- Not all information is reliable: This is where stock investing gets really complicated. It is very difficult to decipher reliable, unbiased information from the biased one. When the stakes are high, as they are for various players, the motives for spreading a particular point of view is likely to be based on self-interests rather than viewers’ interest. And, when the media believes in advising rather than informing, the game only gets murkier. No wonder, some gurus recommend never listening to any business media!
So, how do you get the right information in the right amount?
- Make a simple check-list of information required, based on a robust method: Before you start looking for information about a company, you have to decide your basis, your criteria for making investment decisions i.e. your method. To apply this method, make a checklist of the necessary bits of information that you require. Searching for information without this checklist is a terrible waste of time. It’s like going to a gigantic store, without a shopping list and hoping to come back with exactly what you need. It never works. You invariably end up buying the things you don’t need. If you have a method that works for you, good; go ahead and make your information checklist.We at MoneyWorks4me.com have one such robust method which is based on fundamental principles of value investing. It requires identifying a fundamentally sound company and it’s intrinsic worth i.e. MRP. Towards this, we provide a 10 Year X-ray, i.e. 10 year financial track record for every listed company, in an easy to understand form and information on its future prospects. We also provide the MRP through a price calculator, for every company worth investing in, thus helping you to take the correct decision. Read our blog on ‘How to assess if a company-stock has an excellent track record and is worth buying’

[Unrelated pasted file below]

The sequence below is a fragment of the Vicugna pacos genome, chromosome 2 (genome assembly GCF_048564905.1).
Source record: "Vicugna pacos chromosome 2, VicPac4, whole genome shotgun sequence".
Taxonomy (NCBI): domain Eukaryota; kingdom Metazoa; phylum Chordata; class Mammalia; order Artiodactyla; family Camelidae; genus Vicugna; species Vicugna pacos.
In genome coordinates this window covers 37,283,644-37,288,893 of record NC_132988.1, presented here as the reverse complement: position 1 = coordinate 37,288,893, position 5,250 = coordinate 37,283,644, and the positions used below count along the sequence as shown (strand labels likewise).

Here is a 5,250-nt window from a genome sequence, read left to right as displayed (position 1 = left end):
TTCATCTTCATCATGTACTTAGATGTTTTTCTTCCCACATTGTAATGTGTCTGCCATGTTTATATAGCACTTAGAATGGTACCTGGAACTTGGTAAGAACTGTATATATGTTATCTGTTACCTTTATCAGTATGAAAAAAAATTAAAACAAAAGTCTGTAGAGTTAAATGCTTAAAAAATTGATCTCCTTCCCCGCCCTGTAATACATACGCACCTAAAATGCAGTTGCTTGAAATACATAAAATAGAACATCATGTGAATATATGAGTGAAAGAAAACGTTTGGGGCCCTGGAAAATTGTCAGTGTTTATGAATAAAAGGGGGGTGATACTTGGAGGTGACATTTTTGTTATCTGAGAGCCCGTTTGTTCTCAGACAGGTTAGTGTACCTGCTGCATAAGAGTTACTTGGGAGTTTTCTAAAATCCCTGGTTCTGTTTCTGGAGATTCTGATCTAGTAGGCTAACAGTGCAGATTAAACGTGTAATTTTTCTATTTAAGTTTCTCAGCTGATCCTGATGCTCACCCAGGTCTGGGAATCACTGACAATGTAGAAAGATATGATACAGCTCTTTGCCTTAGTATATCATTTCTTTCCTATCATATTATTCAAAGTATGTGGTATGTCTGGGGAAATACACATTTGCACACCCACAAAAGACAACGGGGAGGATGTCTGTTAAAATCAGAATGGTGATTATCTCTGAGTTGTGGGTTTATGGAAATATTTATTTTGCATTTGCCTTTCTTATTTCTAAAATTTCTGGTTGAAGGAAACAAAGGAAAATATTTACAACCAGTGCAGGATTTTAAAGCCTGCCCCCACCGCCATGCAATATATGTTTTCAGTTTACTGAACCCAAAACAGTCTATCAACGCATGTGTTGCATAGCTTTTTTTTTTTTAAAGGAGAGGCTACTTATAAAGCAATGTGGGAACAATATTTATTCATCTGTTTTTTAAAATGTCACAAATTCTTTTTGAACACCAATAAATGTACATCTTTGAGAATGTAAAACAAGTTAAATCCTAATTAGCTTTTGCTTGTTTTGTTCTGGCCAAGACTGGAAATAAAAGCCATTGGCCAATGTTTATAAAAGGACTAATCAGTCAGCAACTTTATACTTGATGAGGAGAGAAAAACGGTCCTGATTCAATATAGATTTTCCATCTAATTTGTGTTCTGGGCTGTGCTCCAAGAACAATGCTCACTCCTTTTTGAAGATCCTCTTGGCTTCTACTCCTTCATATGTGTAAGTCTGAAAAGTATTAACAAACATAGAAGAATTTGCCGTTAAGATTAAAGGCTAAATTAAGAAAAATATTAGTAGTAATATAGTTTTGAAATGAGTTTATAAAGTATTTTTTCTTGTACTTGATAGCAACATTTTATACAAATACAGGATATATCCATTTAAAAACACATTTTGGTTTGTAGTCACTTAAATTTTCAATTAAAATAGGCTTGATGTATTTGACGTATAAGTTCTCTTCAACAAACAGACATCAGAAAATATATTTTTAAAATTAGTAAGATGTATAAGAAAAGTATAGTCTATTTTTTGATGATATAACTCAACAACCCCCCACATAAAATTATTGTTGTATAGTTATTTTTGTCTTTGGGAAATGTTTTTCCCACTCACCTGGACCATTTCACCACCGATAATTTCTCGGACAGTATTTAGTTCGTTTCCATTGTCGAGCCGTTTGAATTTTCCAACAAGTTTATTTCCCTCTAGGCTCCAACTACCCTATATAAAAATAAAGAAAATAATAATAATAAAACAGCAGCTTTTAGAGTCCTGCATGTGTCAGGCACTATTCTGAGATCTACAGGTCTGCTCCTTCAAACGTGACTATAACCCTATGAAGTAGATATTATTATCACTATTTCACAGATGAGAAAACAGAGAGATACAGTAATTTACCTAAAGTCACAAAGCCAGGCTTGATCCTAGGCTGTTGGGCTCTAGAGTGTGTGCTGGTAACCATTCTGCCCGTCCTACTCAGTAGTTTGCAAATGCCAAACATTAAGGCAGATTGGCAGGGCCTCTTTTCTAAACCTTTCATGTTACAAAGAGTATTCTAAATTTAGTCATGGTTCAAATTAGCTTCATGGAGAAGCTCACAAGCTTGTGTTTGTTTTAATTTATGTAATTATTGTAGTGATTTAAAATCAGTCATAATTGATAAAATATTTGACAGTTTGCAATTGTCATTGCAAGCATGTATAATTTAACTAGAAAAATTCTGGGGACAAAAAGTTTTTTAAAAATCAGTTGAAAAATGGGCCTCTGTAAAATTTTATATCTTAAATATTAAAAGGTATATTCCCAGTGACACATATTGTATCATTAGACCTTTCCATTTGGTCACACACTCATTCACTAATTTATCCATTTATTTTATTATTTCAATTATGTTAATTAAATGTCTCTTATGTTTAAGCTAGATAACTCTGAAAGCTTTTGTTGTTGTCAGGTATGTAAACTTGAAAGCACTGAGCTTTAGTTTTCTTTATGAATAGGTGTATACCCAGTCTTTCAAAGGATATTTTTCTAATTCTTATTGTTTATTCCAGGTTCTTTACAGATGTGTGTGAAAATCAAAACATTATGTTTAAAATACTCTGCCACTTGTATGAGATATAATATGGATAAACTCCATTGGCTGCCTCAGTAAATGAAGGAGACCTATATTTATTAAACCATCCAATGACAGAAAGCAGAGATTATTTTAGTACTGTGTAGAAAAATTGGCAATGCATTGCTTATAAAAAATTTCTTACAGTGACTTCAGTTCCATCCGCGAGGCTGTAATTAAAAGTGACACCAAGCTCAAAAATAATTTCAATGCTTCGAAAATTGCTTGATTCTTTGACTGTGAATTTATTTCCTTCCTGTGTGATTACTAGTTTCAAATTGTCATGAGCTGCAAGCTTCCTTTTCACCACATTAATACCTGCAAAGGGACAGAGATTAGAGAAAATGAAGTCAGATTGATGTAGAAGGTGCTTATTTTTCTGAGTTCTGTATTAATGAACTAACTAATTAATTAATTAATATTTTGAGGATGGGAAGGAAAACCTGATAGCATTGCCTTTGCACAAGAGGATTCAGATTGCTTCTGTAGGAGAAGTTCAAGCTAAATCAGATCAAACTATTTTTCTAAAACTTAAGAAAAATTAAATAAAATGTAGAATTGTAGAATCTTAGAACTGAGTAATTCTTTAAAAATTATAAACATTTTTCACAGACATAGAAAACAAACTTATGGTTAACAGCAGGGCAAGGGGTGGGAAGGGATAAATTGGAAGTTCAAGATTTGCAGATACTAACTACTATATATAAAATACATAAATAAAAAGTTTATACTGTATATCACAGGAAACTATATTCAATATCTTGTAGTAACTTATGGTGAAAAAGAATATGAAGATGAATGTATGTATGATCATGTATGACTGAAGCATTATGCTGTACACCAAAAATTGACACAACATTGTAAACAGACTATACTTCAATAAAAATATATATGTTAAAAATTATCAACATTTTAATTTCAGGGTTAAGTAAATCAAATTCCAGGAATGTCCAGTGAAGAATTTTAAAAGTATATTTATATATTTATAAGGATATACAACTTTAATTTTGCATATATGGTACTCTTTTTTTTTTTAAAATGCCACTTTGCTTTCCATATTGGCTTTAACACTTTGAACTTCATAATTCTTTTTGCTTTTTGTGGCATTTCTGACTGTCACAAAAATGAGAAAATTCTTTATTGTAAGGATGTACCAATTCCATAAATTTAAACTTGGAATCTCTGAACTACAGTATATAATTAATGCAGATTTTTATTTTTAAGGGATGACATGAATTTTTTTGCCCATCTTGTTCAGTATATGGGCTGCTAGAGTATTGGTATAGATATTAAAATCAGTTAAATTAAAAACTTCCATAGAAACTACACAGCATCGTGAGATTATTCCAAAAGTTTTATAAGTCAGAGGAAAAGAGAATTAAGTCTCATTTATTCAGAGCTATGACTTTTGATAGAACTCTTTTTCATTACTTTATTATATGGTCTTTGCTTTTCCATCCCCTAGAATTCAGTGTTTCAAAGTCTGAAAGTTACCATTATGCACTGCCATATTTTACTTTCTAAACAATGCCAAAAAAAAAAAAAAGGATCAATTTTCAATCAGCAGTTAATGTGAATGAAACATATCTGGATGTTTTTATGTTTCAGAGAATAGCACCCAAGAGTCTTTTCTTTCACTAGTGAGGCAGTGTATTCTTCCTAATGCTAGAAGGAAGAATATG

- Get Data from a reliable Source: Today, there are many sources of data, especially when it comes to investing. You have newsletters, online news, magazines, newspapers, and of course the various TV channels; everyone not necessarily saying the same story. As we have already said, not all information is reliable and that’s why it becomes all the more important to get your data from a reliable source.
- Consistency is the Key: Once you decide on the method that works for you, it is also important that you look at the information in a particular way, consistently. Like with a super store, the more you visit the same one, it becomes easier for you the find the things you want in a much lesser time.
Also, analyzing the same data across companies will make you sharper at seeing patterns and soon you will draw much more from the same data than you will ever get by increasing the amount of data.
- Answer this first, ‘Do I have a method, criteria that I use for taking stock investment decisions?’
- If not, then get this clarity asap
- If yes, pause to consider what information is necessary and sufficient to take a decision
Remember, more information does not increase accuracy, but increases your confidence, which could be misplaced. Always check the reliability of the source of information